I actually used this anthology as a textbook in an honors freshman English class I taught way back when. Remembering it as a splendid source of all sorts of ideas about literature and art, I wanted to return to it to refresh my memories of what it contains.
I had forgotten the philosophical density of many of the entries, and often found myself in deeper intellectual waters than I'm accustomed to: Kant, Hegel, Marx, Schopenhauer, Whitehead, Dewey, William James, Croce, Nietzsche, Bergson, Kierkegaard, Barth, Tillich. I floundered, but never sank.
And I found a solution to a problem that has been bothering me: If we're postmodern, what is it that we're post?
To be modern is to have experienced the death of God. And not only that, to have gone through some if not all of the Kübler-Ross "stages of grief": denial, anger, bargaining, depression, and acceptance.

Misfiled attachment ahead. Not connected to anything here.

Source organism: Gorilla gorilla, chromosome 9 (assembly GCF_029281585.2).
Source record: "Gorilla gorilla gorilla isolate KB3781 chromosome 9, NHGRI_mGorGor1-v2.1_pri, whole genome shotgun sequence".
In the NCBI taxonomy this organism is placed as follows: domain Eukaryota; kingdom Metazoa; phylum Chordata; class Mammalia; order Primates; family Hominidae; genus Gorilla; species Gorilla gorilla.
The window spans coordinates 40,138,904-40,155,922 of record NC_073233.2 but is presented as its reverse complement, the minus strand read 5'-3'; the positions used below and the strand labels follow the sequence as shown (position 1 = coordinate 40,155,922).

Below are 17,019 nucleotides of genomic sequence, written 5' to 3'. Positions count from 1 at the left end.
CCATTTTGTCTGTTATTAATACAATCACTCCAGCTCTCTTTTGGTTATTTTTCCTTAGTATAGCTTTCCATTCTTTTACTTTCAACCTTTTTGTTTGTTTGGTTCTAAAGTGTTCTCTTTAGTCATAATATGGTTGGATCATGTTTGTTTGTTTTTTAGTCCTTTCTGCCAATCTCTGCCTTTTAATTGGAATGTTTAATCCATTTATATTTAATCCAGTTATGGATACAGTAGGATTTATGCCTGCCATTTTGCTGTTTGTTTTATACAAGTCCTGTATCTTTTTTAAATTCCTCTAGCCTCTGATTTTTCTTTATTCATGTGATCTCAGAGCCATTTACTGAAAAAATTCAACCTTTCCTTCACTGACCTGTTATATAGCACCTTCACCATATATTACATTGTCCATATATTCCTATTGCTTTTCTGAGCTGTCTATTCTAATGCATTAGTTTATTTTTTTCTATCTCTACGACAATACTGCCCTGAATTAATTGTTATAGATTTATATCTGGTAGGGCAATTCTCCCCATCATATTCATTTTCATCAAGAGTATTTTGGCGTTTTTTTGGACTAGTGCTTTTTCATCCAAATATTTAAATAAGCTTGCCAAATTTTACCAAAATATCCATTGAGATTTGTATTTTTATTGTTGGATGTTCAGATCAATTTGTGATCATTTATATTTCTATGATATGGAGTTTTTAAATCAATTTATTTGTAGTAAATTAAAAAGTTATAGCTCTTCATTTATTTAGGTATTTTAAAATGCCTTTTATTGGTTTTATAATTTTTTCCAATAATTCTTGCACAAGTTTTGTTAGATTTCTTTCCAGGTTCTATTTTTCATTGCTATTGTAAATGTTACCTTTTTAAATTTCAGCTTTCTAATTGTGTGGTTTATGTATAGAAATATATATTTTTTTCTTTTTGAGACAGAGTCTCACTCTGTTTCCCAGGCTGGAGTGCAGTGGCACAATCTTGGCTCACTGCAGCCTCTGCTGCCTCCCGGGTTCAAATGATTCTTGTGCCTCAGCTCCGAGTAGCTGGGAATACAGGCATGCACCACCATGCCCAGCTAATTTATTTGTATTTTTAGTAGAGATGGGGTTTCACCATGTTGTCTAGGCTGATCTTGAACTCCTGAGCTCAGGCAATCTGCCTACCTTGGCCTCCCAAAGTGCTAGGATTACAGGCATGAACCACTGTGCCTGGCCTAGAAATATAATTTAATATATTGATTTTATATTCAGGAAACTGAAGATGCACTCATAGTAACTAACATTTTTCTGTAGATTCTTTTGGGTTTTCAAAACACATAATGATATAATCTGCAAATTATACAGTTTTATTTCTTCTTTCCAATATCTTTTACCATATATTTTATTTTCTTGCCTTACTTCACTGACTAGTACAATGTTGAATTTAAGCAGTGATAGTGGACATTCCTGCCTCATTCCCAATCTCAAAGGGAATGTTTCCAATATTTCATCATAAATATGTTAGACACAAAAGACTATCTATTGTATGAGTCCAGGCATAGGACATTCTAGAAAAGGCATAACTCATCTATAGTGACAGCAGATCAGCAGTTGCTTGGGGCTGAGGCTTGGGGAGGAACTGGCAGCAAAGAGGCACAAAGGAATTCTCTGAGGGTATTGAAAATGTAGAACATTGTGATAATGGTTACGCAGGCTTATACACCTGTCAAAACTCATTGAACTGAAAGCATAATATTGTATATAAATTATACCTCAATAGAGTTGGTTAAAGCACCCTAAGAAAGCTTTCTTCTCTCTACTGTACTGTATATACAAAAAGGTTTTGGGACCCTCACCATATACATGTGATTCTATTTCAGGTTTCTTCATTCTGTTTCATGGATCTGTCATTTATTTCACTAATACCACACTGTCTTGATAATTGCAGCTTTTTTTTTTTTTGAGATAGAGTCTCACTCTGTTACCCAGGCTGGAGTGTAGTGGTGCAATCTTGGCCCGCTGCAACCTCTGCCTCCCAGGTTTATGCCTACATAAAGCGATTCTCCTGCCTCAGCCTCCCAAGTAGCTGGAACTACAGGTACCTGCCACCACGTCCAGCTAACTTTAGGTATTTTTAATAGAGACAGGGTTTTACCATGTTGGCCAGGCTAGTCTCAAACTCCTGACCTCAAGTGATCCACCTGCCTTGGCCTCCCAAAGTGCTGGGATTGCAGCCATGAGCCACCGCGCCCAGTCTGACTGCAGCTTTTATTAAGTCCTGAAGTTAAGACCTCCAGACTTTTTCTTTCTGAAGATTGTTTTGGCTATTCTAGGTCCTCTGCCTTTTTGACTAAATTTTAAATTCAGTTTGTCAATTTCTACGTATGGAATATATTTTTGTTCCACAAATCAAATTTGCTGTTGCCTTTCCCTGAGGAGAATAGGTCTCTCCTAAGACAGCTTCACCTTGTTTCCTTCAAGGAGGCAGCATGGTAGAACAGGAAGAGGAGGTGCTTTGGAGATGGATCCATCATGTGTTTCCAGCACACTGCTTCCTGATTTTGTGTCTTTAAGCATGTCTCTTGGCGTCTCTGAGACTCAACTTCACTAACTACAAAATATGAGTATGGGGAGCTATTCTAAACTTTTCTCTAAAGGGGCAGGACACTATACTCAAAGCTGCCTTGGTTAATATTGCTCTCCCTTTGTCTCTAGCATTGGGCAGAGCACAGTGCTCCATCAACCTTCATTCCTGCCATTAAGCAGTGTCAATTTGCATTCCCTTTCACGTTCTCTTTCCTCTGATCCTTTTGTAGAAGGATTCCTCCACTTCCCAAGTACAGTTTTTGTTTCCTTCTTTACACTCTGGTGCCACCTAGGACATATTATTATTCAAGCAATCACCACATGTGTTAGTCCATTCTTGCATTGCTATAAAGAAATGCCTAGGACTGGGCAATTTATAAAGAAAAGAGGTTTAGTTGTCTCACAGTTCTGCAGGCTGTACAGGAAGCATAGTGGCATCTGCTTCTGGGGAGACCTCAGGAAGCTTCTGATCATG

Few moderns, of course, stay long in denial — that's the place for the fundamentalists of the religious right today. But many of them are angry about it, and blame the Enlightenment and rationalists, or materialists, or scientists for killing off God. And they turn to bargaining, trying to replace divinity with the imagination, or with historical process, or with evolution toward an Übermensch.
Depression seems to lead to existentialist resignation. And acceptance opens the gate to the postmodern acceptance of plurality, of diversity, of subjectivity, and the rejection of metaphysics.
Or as Samuel Beckett put it: "I can't go on, I'll go on."
It may be hard to find a copy of the book today. Amazon has it from various second-hand sources, and you may run across it in used bookstores. If you do, I urge you to pick it up.